The Twentieth Century, often called the American Century, is in fact a century of American Shame. The terror and pain U.S. imperialism has created throughout much of the globe remains as a bitter, seething memory in the hearts and minds of the majority of the earth’s people. And then there is the violent assault on the living earth, the Gaia, herself. As the Indigenous have tried to teach us for more than two centuries, "Man Belongs to the Earth, the Earth Does Not Belong to Man." This ecological and cosmological reality is rapidly "coming home" to roost. The arrogance of Americans–U.S. Americans, that is–and their counterparts in the so-called developed world, has blinded its adherents to the necessity of humility, interconnected sacredness, love, and the need for authentic justice for all as a foundation of peace.

It would be ironic if the arrest of former General Pinochet in England for crimes committed against Spanish citizens living in Chile would begin unraveling a century of systematic American participation and complicity in egregious human rights violations around the world. It would be painful, but maturing, even liberating. It must be understood that the American Century–the third U.S. holocaust (the first being the conquest of Indigenous Americans to acquire our land base, the second being the use of slavery and exploited immigrant labor for building our agricultural and industrial civilization)–has been executed on the backs and from the bellies of the vast majority of the world’s people, and at the expense of the well-being of the Earth’s ecosystem, the health of which Homo Sapiens absolutely depends upon for its survival.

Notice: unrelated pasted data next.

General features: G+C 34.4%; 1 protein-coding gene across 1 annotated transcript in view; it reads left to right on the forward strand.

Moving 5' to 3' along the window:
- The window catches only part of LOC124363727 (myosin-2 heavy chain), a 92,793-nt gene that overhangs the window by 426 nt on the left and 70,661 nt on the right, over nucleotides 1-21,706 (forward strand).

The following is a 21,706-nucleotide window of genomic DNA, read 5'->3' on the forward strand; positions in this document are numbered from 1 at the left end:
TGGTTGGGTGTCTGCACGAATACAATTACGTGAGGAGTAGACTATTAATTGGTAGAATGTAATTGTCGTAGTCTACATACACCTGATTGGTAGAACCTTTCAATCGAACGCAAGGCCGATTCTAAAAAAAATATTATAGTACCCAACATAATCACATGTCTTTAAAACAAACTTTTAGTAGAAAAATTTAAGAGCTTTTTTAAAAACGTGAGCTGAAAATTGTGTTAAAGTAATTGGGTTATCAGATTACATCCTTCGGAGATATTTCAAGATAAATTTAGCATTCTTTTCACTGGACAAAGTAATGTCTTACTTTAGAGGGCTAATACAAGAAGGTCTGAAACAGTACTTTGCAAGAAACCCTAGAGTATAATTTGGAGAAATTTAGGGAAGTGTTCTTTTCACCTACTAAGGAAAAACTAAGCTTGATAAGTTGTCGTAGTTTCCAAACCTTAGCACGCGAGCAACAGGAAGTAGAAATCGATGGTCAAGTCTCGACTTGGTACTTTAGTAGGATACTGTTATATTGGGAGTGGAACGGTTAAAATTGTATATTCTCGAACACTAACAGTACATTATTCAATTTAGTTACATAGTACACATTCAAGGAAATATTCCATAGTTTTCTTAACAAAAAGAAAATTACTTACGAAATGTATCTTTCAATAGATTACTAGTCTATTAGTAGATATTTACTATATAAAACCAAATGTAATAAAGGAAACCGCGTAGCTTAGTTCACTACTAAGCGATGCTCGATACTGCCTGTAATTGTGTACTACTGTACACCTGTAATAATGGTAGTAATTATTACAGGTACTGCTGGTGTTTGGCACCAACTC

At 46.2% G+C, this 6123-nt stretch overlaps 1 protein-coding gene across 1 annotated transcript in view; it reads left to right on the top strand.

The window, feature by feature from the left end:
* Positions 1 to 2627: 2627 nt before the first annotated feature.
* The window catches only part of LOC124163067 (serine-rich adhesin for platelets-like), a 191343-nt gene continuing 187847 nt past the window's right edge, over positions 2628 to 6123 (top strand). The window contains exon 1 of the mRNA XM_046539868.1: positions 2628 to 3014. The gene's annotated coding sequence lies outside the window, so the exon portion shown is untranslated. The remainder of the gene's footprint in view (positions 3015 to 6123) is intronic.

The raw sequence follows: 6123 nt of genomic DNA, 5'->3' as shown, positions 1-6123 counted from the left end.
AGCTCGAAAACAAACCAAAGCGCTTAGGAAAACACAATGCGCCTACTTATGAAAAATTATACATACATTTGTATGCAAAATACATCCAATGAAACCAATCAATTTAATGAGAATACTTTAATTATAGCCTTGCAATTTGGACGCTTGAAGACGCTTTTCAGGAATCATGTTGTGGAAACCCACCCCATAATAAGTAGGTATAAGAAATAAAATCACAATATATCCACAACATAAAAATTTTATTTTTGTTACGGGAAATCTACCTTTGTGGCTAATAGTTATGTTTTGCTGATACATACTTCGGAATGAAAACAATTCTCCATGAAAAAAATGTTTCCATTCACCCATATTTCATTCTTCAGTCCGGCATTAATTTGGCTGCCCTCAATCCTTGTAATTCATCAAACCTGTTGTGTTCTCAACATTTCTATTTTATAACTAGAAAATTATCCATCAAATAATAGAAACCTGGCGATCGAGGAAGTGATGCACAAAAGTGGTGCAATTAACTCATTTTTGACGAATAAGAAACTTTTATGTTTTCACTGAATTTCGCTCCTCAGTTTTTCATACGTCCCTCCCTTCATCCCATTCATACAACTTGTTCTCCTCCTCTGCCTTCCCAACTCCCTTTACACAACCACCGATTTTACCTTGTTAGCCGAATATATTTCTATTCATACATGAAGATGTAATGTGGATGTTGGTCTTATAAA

Imagine, just for a moment, that we as a people had experienced being victims of the illegal, systematic aggression and terror, U.S. style, that has been imposed on so many others. Let us hope that we as a people can genuinely feel the world’s pain and sorrow as we ask for forgiveness with faith that if our repentance is genuine, then we will be forgiven. Let the Great Spirit, the Life Force of the Cosmos, or God, have mercy on our souls. Our karma is heavy.